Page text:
When is a paid off account not really paid off? When it is an HSBC account. Part two of this bad joke: When is a closed account not really a closed account? You probably already guessed the answer – When it is an HSBC account!
JW in Illinois said:
I contacted HSBC to pay off my account. They assured me the total given was the full amount. I paid off the account, and I closed the account. That sounds pretty simple, doesn’t it? It is, but apparently not for HSBC. The next month I received a bill for $1.60. The amount is not much, but when I called to question it HSBC said the interval between the billing and payoff required me to pay the interest.
I paid off the account online. Why is there a delay? HSBC are major scumbags and will squeeze every cent possible. Taken in the context given, no matter when I pay, there will always be a balance. If as**oles had wings HSBC would be an airport.
JW brings up interesting software or programming issues. While HSBC seems to be ‘flying high’ with this brilliant idea to make an extra $1.60, it also tells me that HSBC online software does not interface directly with the main system. Transactions are not performed in real-time, resulting in a delay and an additional balance.
Apparently even HSBC customer service terminals do not interface with the mainframe in real time. Why is that, and what security issues does it cause? JW’s account was closed, but HSBC added interest to a closed account.
A survey of our office staff revealed that all online mortgage and credit card payments are processed immediately. Not so with HSBC, where online payments might not post for a few days after the payment was made. Customer service personnel have been known to tell customers to make their payments five days before the due-date. If an online payment is made the same day as the payment is due, and additional $15 fee might apply to ‘expedite the payment.’
HSBC claims to have 50 million customers. If JW had not been aware of the $1.60 billing, the amount due would increase by over-limit fees (after all, the account is closed) and past-due fees. In less than thirty days JW would owe HSBC at least $79.60 on an account that was paid off and closed.
The HSBC representative told JW that the payoff amount was the total payoff. Is this duplicity by act of omission? I remember when my wife called to pay off her Best Buy card. She was quoted the payoff balance, and was told that there would be a $15 charge for a payment by phone. She asked if the $15 was quoted in the payoff amount, catching HSBC in another act of duplicity by omission. My wife specifically said she wanted to pay off the account and close the Best Buy credit card account.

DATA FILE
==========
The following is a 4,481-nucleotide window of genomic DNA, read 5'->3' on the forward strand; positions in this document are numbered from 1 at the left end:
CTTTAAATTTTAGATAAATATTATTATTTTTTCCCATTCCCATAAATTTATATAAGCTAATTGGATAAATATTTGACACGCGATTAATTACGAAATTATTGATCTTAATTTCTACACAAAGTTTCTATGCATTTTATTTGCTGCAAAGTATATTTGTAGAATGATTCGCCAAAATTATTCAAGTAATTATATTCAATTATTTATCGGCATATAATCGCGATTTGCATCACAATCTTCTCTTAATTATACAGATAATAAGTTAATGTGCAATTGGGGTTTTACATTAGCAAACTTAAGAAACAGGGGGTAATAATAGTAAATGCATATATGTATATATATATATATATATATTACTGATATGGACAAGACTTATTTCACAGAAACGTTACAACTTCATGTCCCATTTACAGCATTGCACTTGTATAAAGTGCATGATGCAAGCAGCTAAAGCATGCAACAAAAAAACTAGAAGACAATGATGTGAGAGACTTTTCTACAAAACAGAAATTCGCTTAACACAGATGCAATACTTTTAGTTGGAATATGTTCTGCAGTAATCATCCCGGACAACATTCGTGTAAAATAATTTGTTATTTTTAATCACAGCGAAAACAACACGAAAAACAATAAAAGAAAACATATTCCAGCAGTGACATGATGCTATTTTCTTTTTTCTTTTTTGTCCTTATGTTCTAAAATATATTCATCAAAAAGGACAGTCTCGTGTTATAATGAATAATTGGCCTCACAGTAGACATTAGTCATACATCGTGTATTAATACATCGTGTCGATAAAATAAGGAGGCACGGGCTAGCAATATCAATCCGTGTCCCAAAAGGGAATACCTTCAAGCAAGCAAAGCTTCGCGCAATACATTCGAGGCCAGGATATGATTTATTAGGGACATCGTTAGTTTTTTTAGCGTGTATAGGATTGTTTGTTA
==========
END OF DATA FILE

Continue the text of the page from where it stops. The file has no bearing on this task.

Let us examine what JW discovered, and what was verified with my wife’s Best Buy account. If HSBC transactions were in real-time, in both cases the accounts would have been paid off and closed. The computer would reject any new charges. Delay benefits HSBC, thus the computer will not close the account, and thus will not reject new charges.
After a lawsuit HSBC was forced to record telephone payment fees as ‘new charges’, thus the scam they tried to run on my wife would not have worked if the account was closed. The scam did not work because my wife was smart enough to ask the right questions, and increased her payment by another $15. But what happened to her balance? It did go to zero, and the account was actually closed.
Is JW’s account closed? When does HSBC actually close the account? Perhaps it is when there is no chance of running another scam, charge, or interest payment, either through an act of omission or commission on the part of HSBC.
Perhaps the delay discovered by JW allows time for a team of lawyers and a team of mathematicians to review each account, and when they make a final determination that HSBC cannot legally scam another penny out of the account holder, the account is closed.
The time between my wife’s experience with HSBC and JW’s experience with HSBC is TEN YEARS. So for a dollar, $1.60, or $15, multiplied by the number of accounts HSBC actually has, we see where HSBC might make $500 million or more every year.
Account holders cannot sue. Binding arbitration is mandatory. Merchandise is collateralized. Class action suits are forbidden. What recourse does one have? Almost none! Clearly JW was lied to. What can be done about it? Almost nothing! Clearly my wife was lied to ten years ago.
Clearly HSBC will not be stopped by a proposed credit card bill of rights, nor by regulators that have been asleep for years.
What needs to happen is a lawsuit that can actually calculate the total of improper profits, multiplied by a factor of ten, to determine the next major fine that HSBC would actually pay as a result of the lawsuit. My numbers tell me that the fine should be approximately $5 Billion.
Remember that HSBC Plc shut down everything but the HSBC Finance credit card business. Now is the time to send HSBC a message, and perhaps U.S. regulators and our State Attorney’s General can redeem themselves.